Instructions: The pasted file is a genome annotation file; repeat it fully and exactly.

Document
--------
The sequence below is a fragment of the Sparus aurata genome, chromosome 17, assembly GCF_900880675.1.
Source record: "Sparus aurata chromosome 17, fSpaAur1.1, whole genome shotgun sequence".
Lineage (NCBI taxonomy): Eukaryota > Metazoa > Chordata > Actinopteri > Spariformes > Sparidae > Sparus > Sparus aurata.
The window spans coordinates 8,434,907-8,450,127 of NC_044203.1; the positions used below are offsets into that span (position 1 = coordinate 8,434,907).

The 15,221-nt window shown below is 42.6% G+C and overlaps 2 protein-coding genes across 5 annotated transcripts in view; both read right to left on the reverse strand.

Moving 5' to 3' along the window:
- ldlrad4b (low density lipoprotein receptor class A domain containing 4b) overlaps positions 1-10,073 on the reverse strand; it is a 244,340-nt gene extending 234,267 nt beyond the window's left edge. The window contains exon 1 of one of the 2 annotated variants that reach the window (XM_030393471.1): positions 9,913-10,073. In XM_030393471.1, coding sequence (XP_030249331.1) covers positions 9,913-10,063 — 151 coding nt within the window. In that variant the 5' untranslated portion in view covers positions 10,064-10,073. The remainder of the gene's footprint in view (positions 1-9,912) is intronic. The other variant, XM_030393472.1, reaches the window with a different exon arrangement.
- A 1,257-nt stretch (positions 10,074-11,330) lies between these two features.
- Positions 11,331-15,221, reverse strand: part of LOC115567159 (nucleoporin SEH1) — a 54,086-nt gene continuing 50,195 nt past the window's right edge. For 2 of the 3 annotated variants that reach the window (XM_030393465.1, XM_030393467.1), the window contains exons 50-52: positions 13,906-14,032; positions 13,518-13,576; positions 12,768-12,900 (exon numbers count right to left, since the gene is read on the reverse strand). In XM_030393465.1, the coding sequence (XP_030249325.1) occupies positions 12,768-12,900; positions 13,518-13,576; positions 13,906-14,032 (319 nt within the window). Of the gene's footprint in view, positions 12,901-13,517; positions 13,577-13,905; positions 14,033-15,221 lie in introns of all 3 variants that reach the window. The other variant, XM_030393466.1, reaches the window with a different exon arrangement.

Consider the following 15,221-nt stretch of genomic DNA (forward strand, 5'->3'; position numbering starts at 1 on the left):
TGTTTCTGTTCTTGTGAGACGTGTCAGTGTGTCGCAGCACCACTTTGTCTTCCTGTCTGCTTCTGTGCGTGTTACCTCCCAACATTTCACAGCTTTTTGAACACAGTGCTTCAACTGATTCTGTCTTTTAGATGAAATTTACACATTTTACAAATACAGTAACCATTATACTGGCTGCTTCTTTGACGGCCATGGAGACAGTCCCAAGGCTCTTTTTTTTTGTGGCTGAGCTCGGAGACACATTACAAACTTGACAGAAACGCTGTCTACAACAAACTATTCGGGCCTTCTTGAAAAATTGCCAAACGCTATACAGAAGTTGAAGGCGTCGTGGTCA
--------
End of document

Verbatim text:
The sequence below is a fragment of the Sparus aurata genome, chromosome 17, assembly GCF_900880675.1.
Source record: "Sparus aurata chromosome 17, fSpaAur1.1, whole genome shotgun sequence".
Lineage (NCBI taxonomy): Eukaryota > Metazoa > Chordata > Actinopteri > Spariformes > Sparidae > Sparus > Sparus aurata.
The window spans coordinates 8,434,907-8,450,127 of NC_044203.1; the positions used below are offsets into that span (position 1 = coordinate 8,434,907).

The 15,221-nt window shown below is 42.6% G+C and overlaps 2 protein-coding genes across 5 annotated transcripts in view; both read right to left on the reverse strand.

Moving 5' to 3' along the window:
- ldlrad4b (low density lipoprotein receptor class A domain containing 4b) overlaps positions 1-10,073 on the reverse strand; it is a 244,340-nt gene extending 234,267 nt beyond the window's left edge. The window contains exon 1 of one of the 2 annotated variants that reach the window (XM_030393471.1): positions 9,913-10,073. In XM_030393471.1, coding sequence (XP_030249331.1) covers positions 9,913-10,063 — 151 coding nt within the window. In that variant the 5' untranslated portion in view covers positions 10,064-10,073. The remainder of the gene's footprint in view (positions 1-9,912) is intronic. The other variant, XM_030393472.1, reaches the window with a different exon arrangement.
- A 1,257-nt stretch (positions 10,074-11,330) lies between these two features.
- Positions 11,331-15,221, reverse strand: part of LOC115567159 (nucleoporin SEH1) — a 54,086-nt gene continuing 50,195 nt past the window's right edge. For 2 of the 3 annotated variants that reach the window (XM_030393465.1, XM_030393467.1), the window contains exons 50-52: positions 13,906-14,032; positions 13,518-13,576; positions 12,768-12,900 (exon numbers count right to left, since the gene is read on the reverse strand). In XM_030393465.1, the coding sequence (XP_030249325.1) occupies positions 12,768-12,900; positions 13,518-13,576; positions 13,906-14,032 (319 nt within the window). Of the gene's footprint in view, positions 12,901-13,517; positions 13,577-13,905; positions 14,033-15,221 lie in introns of all 3 variants that reach the window. The other variant, XM_030393466.1, reaches the window with a different exon arrangement.

Consider the following 15,221-nt stretch of genomic DNA (forward strand, 5'->3'; position numbering starts at 1 on the left):
TGTTTCTGTTCTTGTGAGACGTGTCAGTGTGTCGCAGCACCACTTTGTCTTCCTGTCTGCTTCTGTGCGTGTTACCTCCCAACATTTCACAGCTTTTTGAACACAGTGCTTCAACTGATTCTGTCTTTTAGATGAAATTTACACATTTTACAAATACAGTAACCATTATACTGGCTGCTTCTTTGACGGCCATGGAGACAGTCCCAAGGCTCTTTTTTTTTGTGGCTGAGCTCGGAGACACATTACAAACTTGACAGAAACGCTGTCTACAACAAACTATTCGGGCCTTCTTGAAAAATTGCCAAACGCTATACAGAAGTTGAAGGCGTCGTGGTCA